|Golden jubilee of priestly ordination - Sep 26|
|2010 - Features|
|Thursday, 23 September 2010 15:49|
This weekend (Sept 25) marks the 50th anniversary of priestly ordination of Frs Rudolph Mohammed and Reginald Hezekiah. Fr Rudy is assistant parish priest at Santa Rosa, Arima and Fr Reggie is parish priest of St Charles, Tunapuna. The parish communities of Santa Rosa and St Charles, as well as the jubilarians’ families and friends, have marked this milestone in different ways. Indeed it is a milestone that the entire Archdiocese of Port of Spain celebrates with joy and gratitude.
On August 29, Santa Rosa parish celebrated Fr Rudy’s anniversary with a special Mass at which Fr Joseph Harris, Vicar for Priests was the homilist. On Monday, September 20 and Friday, September 24 at Assumption and St Charles respectively, Fr Hezekiah’s Eucharistic celebrations were held.
Fr Reginald Hezekiah celebrates the 50th anniversary of his priestly ordination September 25. On behalf of St Charles, the Communications Team heartily congratulates our parish priest on this wonderful achievement.
Ours is the tenth parish that “Fr Reggie”, as he is fondly called by his loving parishioners, has served since he was ordained in 1960. His first assignment was at Sacred Heart in La Brea and since then, he has served various parishes throughout Trinidad – small, large, urban, rural, you name it Fr Reggie has been there! Accordingly, he has found that the common thread connecting all people, no matter their socio-economic or cultural background, is the need to be loved, accepted, appreciated and cared for.
People recognise his genuine love and care and to this he attributes his success as a priest. Currently we share our parish priest with Emmanuel Community, the Assumption Prayer Group and Towers of Strength. He has been the spiritual director to all three for many years.
The Assumption Prayer group with which he worked closely during his tenure there, and with whom he makes an annual pilgrimage, still remains very near and dear to him, and the faithful from far and wide travel to his healing Masses wherever they are conducted – oftentimes here on our own parish turf.
We commend Fr Reggie for his deep commitment to our parish and for all that he has done for us, parish priest, parish administrator, papa – you name it. We thank him especially for his dedication to our youths and we cannot forget that through his efforts, ours was the first Catholic Church to be air-conditioned.
Fr Reggie claims that his spiritual journey has not been especially difficult since his many joys and successes far outweigh his temptations. He acknowledges that it is much more difficult for young men of today to consider the priesthood since the worldly distractions are so much greater, but he advises them to listen for that strong call in their hearts and allow the Archdiocese, through its mentorship programme, to help them to determine whether it is a genuine call. Even so the road is rough but he advises, “Adapt to the spiritual life style, avoid unnecessary worldly distractions and stay focussed on God using you, even in your brokenness”.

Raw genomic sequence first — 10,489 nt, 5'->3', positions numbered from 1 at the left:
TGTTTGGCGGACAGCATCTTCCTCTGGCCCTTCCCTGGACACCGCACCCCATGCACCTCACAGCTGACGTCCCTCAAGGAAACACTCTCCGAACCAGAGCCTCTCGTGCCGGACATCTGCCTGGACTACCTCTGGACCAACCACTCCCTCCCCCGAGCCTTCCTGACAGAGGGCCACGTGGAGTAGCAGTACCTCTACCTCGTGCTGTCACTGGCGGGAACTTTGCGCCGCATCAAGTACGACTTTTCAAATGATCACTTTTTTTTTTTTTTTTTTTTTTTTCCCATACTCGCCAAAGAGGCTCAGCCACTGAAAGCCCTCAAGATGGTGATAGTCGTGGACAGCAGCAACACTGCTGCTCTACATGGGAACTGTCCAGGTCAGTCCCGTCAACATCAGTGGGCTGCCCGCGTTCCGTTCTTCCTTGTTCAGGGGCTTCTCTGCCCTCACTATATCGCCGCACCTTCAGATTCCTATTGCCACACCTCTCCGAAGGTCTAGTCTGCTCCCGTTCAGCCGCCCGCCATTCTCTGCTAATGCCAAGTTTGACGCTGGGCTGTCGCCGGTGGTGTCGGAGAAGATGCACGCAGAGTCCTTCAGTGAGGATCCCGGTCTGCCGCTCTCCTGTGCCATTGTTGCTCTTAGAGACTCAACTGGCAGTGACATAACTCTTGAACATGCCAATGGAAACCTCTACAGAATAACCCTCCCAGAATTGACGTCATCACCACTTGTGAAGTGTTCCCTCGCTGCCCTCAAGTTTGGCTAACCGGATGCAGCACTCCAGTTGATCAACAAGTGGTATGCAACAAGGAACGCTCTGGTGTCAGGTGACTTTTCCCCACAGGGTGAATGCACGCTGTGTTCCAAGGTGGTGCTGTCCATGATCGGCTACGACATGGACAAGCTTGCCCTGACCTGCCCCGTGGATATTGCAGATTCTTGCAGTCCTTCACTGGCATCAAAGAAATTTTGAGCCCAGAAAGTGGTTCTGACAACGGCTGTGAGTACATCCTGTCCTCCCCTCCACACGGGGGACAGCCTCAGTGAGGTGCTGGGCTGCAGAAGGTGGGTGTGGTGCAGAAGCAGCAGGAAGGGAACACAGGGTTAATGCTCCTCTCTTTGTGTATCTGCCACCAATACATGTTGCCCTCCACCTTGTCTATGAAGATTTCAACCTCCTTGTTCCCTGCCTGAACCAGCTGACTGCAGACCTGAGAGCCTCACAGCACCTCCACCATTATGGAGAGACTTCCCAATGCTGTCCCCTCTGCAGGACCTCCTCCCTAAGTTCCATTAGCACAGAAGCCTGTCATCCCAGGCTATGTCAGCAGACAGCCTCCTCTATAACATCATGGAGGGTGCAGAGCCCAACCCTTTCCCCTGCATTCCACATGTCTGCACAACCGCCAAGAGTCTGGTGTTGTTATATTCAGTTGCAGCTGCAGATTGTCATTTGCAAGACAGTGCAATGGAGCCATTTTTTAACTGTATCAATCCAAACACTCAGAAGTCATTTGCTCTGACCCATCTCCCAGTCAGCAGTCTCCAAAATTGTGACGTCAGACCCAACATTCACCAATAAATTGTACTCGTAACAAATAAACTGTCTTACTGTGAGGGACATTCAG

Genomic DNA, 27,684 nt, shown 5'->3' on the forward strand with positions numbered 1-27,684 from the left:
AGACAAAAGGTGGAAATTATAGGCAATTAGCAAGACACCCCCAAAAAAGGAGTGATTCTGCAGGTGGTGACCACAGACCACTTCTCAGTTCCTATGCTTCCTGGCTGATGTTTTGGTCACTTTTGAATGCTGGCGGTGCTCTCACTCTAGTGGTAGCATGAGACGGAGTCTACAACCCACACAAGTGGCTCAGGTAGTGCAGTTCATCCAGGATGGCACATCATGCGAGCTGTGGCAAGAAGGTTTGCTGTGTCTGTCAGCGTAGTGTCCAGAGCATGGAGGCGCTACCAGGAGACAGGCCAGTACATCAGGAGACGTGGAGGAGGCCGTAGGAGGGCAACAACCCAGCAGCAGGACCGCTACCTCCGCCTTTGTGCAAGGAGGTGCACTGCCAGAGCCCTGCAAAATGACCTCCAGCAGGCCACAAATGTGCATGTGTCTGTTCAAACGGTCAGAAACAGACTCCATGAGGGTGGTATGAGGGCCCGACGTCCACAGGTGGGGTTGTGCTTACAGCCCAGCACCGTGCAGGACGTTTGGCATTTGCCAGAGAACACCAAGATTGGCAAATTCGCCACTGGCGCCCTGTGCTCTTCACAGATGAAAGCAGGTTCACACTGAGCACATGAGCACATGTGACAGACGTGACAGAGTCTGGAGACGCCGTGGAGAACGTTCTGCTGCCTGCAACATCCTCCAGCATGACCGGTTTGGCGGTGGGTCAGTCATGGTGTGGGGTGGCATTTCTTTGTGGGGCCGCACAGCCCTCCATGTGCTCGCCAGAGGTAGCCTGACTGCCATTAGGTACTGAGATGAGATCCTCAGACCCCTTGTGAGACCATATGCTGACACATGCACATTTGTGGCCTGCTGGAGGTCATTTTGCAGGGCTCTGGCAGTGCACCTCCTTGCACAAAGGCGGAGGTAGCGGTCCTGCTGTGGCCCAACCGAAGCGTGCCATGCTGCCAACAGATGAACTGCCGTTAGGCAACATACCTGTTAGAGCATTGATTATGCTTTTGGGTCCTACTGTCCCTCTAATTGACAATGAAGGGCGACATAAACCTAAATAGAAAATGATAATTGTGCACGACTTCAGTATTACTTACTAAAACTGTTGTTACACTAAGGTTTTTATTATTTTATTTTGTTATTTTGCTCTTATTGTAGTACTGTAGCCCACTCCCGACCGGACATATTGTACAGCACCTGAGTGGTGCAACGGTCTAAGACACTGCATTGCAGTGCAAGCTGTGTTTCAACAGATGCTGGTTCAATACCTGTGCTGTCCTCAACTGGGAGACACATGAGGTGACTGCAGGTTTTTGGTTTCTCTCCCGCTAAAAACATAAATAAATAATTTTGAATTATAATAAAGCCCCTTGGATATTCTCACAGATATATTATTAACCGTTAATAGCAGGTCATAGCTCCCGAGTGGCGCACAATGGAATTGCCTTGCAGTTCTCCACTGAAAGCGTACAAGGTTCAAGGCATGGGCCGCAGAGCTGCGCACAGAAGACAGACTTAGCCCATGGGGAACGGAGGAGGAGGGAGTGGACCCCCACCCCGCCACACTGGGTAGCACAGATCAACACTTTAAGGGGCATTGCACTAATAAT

Changes along the way, even those initiated by the second Vatican Council failed to faze Fr Reggie in his pursuit to be God’s instrument. He claims that he has been blessed in his ability to adapt.
Father, there is no other way to say it: “We love you, love you, love you, yes we do!!! God’s blessings as you continue your spiritual journey.”
Fr Rudy has come full circle
Rudy Mohammed was born on March 5, 1933 in Carapaichima to a Muslim father and an Anglican mother but he was baptised Catholic. Fr Rudy’s godmother was a fervent Catholic so she ensured that every Sunday he attended Holy Mass.
Around 1941, the Mohammed family moved to Belmont. Young Rudy attended Belmont Boys’ RC School where he made his First Communion and Confirmation. He progressed to Fatima College and it was there his interest in religious life began to blossom. He was fascinated with the life of Ignatius of Loyola and began to imitate him by leading a life of fasting and penance.
Seeing his fervour, Fr Corcoran recommended the young Rudy Mohammed to Archbishop Finbar Ryan who encouraged him to join the Seminary at Mount St Benedict. This he did in 1953 and was ordained September 25, 1960. The young Fr Mohammed then set off on his first assignment at Santa Rosa Parish, Arima as assistant parish priest to Fr Patience. In order to get to know “his flock” Fr Rudy embarked upon a mission of visiting the homes of his parishioners. This he thoroughly enjoyed and quickly became a favourite in Arima. He was clearly a people-person and his gentle disposition endeared him to both young and old. Fr Rudy spent many years in Arima, making his mark on the landscape. In 1967 he left for Erin as parish priest.
After three years in Erin he went to San Fernando as assistant parish priest until 1971. During this period he was assigned to San Fernando General Hospital. In 1973 he was assigned as assistant to the Archbishop and served as Archbishop Pantin’s secretary until 1974. Laventille Shrine was his next stop until 1977.